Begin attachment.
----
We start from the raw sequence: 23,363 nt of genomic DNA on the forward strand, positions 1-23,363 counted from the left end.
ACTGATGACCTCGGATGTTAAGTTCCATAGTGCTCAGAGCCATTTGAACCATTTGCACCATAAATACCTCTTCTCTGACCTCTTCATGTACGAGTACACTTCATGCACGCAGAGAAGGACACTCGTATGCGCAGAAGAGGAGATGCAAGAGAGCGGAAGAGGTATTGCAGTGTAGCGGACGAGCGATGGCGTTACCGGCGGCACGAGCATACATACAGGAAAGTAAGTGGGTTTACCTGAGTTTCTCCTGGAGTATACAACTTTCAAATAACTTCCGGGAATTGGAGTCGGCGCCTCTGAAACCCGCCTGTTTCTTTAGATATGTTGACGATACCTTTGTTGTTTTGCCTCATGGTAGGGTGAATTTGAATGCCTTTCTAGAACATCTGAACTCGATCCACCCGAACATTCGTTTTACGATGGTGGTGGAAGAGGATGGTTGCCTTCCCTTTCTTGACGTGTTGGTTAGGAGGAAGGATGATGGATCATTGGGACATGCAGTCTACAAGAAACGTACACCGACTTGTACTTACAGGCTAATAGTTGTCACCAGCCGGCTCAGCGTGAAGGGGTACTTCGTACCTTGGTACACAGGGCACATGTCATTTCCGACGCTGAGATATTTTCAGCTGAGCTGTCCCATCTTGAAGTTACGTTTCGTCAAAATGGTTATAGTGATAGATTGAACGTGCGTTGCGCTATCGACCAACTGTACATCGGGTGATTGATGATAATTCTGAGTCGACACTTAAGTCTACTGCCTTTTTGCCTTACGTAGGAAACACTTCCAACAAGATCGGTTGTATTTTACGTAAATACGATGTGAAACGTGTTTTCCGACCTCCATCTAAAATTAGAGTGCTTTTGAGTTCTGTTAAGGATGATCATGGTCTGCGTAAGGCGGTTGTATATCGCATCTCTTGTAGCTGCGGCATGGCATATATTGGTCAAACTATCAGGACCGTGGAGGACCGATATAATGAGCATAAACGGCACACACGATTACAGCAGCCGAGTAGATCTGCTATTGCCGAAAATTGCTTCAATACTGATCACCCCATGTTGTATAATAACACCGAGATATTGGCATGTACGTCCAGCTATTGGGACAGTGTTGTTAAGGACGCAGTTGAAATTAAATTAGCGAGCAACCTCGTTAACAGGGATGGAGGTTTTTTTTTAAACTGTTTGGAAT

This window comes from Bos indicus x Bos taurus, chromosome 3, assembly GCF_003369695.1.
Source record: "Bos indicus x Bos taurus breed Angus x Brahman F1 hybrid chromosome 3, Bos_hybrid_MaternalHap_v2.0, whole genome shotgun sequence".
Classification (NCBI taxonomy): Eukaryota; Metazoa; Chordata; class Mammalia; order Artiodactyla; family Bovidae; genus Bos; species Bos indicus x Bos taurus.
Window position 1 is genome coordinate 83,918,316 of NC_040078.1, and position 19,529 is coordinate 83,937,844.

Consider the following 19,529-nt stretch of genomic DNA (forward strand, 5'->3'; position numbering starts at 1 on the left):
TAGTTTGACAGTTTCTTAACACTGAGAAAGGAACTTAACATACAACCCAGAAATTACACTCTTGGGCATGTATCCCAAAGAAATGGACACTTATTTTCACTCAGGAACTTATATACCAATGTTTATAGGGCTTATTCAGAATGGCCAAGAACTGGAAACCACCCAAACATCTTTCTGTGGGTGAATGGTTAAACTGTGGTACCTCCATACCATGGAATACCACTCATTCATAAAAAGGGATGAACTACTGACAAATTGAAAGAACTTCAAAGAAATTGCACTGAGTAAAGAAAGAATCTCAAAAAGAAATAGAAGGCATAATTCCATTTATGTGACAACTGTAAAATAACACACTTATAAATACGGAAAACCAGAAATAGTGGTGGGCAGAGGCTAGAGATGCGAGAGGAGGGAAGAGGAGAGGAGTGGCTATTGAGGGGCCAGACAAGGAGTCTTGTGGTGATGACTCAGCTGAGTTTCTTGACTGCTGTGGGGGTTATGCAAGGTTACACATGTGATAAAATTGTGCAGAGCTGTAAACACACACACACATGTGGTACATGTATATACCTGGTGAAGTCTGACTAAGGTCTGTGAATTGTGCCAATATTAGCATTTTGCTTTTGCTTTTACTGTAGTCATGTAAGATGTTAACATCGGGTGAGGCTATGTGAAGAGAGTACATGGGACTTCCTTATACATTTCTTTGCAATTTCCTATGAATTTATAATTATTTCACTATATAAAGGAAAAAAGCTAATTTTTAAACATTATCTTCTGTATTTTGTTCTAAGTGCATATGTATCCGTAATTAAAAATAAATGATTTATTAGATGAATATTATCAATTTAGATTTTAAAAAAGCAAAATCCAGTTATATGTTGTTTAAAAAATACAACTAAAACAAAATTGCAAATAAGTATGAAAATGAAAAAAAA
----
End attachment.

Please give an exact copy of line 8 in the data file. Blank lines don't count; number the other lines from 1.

TAGTTTGACAGTTTCTTAACACTGAGAAAGGAACTTAACATACAACCCAGAAATTACACTCTTGGGCATGTATCCCAAAGAAATGGACACTTATTTTCACTCAGGAACTTATATACCAATGTTTATAGGGCTTATTCAGAATGGCCAAGAACTGGAAACCACCCAAACATCTTTCTGTGGGTGAATGGTTAAACTGTGGTACCTCCATACCATGGAATACCACTCATTCATAAAAAGGGATGAACTACTGACAAATTGAAAGAACTTCAAAGAAATTGCACTGAGTAAAGAAAGAATCTCAAAAAGAAATAGAAGGCATAATTCCATTTATGTGACAACTGTAAAATAACACACTTATAAATACGGAAAACCAGAAATAGTGGTGGGCAGAGGCTAGAGATGCGAGAGGAGGGAAGAGGAGAGGAGTGGCTATTGAGGGGCCAGACAAGGAGTCTTGTGGTGATGACTCAGCTGAGTTTCTTGACTGCTGTGGGGGTTATGCAAGGTTACACATGTGATAAAATTGTGCAGAGCTGTAAACACACACACACATGTGGTACATGTATATACCTGGTGAAGTCTGACTAAGGTCTGTGAATTGTGCCAATATTAGCATTTTGCTTTTGCTTTTACTGTAGTCATGTAAGATGTTAACATCGGGTGAGGCTATGTGAAGAGAGTACATGGGACTTCCTTATACATTTCTTTGCAATTTCCTATGAATTTATAATTATTTCACTATATAAAGGAAAAAAGCTAATTTTTAAACATTATCTTCTGTATTTTGTTCTAAGTGCATATGTATCCGTAATTAAAAATAAATGATTTATTAGATGAATATTATCAATTTAGATTTTAAAAAAGCAAAATCCAGTTATATGTTGTTTAAAAAATACAACTAAAACAAAATTGCAAATAAGTATGAAAATGAAAAAAAA